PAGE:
In school, the good girls always made first place, but it’s what happened after school that I always found intriguing…
Just recalling the neatly primped hair, fruity lip balm and freshly pressed blouses is enough to extract a cringe from any girl who wasn’t as noticeably neat. After all, the good girls received special recognition and praise for such seemingly effortless perfections, while the others – the tomboys, the loudmouths, the sloppy sluts – were most often ignored or tortured. Back in school, back at home, back with the young boys, the good girls were famous. It’s a myth among women – the exact origin of this struggle to display themselves as little dolls. The struggle itself seems multi-pronged and convoluted, leaving the victims with nothing more than a pressure to be impeccable.
We can only imagine, without divulging too deeply in psychological discourse, that this all begins sometime around ‘Daddy.’ If Daddy expects straight A’s, ironed skirts, high-pitched giggles and perfectly curled hair, his daughter is headed for Good Girl development. If Daddy permits her to sleep around, speak out of turn and refrain from holding back any freedoms whatsoever, she’ll most likely be pointed out as a Slut.
In adolescence, the world is a stark palette of highly contrasted points. There is Good Girl and, positioned at the polar opposite end of the spectrum, there is Slut. Thus, all young women must find their way into one of these categories; and it is high school classifications that accelerate the reality of these rivaling molds. Just look at Gossip Girl, current media, as well as coming-of-age classics, and any other school-based drama who have hit the big time in T.V land, advertise that women are segregated into two main categories – perfect or promiscuous.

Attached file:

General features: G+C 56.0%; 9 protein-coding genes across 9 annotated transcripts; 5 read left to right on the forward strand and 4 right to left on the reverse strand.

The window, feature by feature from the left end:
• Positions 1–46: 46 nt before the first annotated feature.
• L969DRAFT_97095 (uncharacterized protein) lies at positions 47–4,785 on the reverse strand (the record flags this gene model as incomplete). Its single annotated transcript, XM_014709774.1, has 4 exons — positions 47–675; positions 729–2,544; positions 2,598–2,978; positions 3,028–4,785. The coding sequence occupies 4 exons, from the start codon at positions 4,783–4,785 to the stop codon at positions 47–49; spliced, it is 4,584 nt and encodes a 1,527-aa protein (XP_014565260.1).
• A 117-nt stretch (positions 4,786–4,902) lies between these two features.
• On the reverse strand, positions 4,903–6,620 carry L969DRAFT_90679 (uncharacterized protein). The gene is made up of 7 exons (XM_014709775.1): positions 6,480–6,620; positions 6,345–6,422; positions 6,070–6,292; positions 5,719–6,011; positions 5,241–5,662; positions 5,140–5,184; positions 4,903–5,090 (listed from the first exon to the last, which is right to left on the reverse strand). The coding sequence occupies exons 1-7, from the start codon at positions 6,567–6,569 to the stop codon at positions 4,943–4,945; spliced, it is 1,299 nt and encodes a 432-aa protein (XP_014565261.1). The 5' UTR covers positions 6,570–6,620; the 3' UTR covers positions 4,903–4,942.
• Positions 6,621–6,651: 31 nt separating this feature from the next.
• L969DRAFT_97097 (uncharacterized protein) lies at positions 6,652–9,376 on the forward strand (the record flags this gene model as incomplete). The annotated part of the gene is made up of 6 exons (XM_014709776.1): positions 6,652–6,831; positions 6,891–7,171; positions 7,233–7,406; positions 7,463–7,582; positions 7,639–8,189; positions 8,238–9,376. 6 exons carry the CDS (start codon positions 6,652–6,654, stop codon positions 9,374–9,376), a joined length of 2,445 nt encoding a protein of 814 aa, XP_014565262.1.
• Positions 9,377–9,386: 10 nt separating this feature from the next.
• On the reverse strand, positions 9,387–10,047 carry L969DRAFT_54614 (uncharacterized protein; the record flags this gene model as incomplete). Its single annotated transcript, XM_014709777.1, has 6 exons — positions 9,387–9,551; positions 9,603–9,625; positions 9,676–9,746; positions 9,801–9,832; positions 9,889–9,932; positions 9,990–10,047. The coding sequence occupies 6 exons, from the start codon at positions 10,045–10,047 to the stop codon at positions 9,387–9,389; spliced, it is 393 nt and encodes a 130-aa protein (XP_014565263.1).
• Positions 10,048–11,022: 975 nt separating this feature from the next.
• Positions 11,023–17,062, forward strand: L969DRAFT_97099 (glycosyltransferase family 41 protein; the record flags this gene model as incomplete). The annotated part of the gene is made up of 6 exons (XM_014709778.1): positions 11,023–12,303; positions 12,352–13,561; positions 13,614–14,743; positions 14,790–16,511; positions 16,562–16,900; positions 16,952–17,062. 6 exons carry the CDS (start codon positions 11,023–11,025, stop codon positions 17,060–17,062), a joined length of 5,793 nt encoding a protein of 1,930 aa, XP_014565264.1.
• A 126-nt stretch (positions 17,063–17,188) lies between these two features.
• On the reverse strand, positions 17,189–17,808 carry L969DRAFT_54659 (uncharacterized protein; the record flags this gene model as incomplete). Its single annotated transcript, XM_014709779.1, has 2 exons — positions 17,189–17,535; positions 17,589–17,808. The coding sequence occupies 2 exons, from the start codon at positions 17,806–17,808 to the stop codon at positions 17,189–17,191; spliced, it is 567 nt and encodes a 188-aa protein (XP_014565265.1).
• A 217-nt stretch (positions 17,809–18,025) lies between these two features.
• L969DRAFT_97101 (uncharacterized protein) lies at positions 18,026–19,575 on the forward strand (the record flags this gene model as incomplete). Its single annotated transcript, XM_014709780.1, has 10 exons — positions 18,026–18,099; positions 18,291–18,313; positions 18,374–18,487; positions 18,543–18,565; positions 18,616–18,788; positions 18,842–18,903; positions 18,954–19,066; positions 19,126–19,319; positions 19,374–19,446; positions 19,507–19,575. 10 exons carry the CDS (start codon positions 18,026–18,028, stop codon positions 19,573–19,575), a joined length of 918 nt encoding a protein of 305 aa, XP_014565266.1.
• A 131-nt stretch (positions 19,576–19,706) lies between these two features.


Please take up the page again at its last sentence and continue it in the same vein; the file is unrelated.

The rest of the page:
At first, it seems that to be a Good Girl is the only way to be. Highly feminine women are praised and adored, whereas others are pushed aside and left for the libraries. “What is a woman worth if she is not serving her fullest potential for beauty?” is a thought common to more people than one might think. But, one is not aware of such thoughts unless they are the victim to them, one cannot understand the full weight and danger of their pressure unless involved. I, myself, happened to be a raggedy, reckless and raging tomboy turned brazen teenager, meaning – I flirted most often with the stereotypic label of slut. My fellow classmates, ribbons in their hair, no runs in their stockings, were revered.